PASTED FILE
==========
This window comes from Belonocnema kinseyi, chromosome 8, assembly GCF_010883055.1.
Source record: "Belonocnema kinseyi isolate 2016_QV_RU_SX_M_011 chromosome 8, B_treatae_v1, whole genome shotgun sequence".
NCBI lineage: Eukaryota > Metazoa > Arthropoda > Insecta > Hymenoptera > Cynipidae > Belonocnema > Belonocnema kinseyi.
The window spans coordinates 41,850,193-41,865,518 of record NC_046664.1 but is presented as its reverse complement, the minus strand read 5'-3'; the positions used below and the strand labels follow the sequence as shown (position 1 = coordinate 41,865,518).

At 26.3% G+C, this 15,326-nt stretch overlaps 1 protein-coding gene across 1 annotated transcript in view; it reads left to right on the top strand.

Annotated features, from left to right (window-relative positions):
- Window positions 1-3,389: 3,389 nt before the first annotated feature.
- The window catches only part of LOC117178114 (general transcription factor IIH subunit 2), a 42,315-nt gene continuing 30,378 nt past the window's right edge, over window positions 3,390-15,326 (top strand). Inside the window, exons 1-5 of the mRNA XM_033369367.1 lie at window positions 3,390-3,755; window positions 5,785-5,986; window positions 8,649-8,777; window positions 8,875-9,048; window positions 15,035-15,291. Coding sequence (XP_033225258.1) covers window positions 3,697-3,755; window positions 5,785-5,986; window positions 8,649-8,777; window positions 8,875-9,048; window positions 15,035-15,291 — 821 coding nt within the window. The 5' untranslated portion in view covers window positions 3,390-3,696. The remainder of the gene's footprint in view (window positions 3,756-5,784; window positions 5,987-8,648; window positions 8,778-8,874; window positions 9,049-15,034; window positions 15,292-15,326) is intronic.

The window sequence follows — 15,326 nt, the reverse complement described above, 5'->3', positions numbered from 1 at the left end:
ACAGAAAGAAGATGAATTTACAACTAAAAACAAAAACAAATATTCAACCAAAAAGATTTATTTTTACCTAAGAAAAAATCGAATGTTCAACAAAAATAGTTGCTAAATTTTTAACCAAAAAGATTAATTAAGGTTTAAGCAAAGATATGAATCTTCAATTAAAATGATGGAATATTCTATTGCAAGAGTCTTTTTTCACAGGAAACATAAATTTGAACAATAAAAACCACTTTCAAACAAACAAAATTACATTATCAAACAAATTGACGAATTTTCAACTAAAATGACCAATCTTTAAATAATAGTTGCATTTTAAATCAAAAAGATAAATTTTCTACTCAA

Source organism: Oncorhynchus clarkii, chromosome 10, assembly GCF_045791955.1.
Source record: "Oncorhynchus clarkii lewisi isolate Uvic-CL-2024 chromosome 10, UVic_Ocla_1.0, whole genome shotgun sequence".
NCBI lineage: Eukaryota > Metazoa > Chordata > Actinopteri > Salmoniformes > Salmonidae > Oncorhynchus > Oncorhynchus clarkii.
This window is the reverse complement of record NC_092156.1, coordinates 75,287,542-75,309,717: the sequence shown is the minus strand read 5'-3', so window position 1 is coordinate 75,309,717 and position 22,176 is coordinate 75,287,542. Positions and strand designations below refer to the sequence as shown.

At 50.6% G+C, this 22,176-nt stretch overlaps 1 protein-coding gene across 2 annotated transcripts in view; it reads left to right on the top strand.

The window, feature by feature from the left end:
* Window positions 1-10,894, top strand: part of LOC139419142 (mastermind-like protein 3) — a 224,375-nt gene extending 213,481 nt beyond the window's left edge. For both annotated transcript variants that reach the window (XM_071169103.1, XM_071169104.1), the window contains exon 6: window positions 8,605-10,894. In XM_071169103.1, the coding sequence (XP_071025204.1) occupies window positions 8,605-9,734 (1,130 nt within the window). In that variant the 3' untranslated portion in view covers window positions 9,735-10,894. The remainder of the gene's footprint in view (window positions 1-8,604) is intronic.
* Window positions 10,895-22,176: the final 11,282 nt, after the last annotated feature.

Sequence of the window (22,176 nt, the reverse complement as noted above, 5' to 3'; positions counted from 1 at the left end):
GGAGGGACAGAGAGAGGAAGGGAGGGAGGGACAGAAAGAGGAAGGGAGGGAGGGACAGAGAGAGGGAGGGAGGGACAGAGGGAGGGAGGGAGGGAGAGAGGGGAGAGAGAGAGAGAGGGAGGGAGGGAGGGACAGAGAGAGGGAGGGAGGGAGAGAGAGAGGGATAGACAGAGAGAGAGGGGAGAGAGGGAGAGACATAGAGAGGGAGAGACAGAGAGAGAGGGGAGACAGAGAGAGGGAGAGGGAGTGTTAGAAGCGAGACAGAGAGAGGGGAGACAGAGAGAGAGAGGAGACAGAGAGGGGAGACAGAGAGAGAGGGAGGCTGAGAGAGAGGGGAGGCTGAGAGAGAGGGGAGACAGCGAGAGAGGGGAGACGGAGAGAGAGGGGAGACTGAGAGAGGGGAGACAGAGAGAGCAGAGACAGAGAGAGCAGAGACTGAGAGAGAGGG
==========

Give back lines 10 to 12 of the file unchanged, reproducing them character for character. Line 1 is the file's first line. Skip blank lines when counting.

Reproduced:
ACAGAAAGAAGATGAATTTACAACTAAAAACAAAAACAAATATTCAACCAAAAAGATTTATTTTTACCTAAGAAAAAATCGAATGTTCAACAAAAATAGTTGCTAAATTTTTAACCAAAAAGATTAATTAAGGTTTAAGCAAAGATATGAATCTTCAATTAAAATGATGGAATATTCTATTGCAAGAGTCTTTTTTCACAGGAAACATAAATTTGAACAATAAAAACCACTTTCAAACAAACAAAATTACATTATCAAACAAATTGACGAATTTTCAACTAAAATGACCAATCTTTAAATAATAGTTGCATTTTAAATCAAAAAGATAAATTTTCTACTCAA

Source organism: Oncorhynchus clarkii, chromosome 10, assembly GCF_045791955.1.
Source record: "Oncorhynchus clarkii lewisi isolate Uvic-CL-2024 chromosome 10, UVic_Ocla_1.0, whole genome shotgun sequence".